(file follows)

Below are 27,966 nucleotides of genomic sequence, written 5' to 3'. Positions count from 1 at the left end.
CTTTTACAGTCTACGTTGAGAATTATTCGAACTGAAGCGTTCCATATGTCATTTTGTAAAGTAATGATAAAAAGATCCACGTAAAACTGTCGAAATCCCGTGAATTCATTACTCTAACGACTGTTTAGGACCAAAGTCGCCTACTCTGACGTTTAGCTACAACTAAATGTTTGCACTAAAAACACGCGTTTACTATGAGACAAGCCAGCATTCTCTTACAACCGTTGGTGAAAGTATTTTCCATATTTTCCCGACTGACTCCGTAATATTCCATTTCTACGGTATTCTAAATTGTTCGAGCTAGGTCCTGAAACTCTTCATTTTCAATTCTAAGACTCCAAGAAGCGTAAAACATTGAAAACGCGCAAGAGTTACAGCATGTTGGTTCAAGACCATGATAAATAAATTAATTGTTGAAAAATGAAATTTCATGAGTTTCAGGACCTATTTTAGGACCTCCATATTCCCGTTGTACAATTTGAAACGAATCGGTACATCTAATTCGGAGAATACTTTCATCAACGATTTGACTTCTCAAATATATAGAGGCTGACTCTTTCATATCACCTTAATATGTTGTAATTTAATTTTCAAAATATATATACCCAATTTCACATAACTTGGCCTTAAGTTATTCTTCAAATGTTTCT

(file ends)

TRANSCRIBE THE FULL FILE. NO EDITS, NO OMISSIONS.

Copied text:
Below are 27,966 nucleotides of genomic sequence, written 5' to 3'. Positions count from 1 at the left end.
CTTTTACAGTCTACGTTGAGAATTATTCGAACTGAAGCGTTCCATATGTCATTTTGTAAAGTAATGATAAAAAGATCCACGTAAAACTGTCGAAATCCCGTGAATTCATTACTCTAACGACTGTTTAGGACCAAAGTCGCCTACTCTGACGTTTAGCTACAACTAAATGTTTGCACTAAAAACACGCGTTTACTATGAGACAAGCCAGCATTCTCTTACAACCGTTGGTGAAAGTATTTTCCATATTTTCCCGACTGACTCCGTAATATTCCATTTCTACGGTATTCTAAATTGTTCGAGCTAGGTCCTGAAACTCTTCATTTTCAATTCTAAGACTCCAAGAAGCGTAAAACATTGAAAACGCGCAAGAGTTACAGCATGTTGGTTCAAGACCATGATAAATAAATTAATTGTTGAAAAATGAAATTTCATGAGTTTCAGGACCTATTTTAGGACCTCCATATTCCCGTTGTACAATTTGAAACGAATCGGTACATCTAATTCGGAGAATACTTTCATCAACGATTTGACTTCTCAAATATATAGAGGCTGACTCTTTCATATCACCTTAATATGTTGTAATTTAATTTTCAAAATATATATACCCAATTTCACATAACTTGGCCTTAAGTTATTCTTCAAATGTTTCT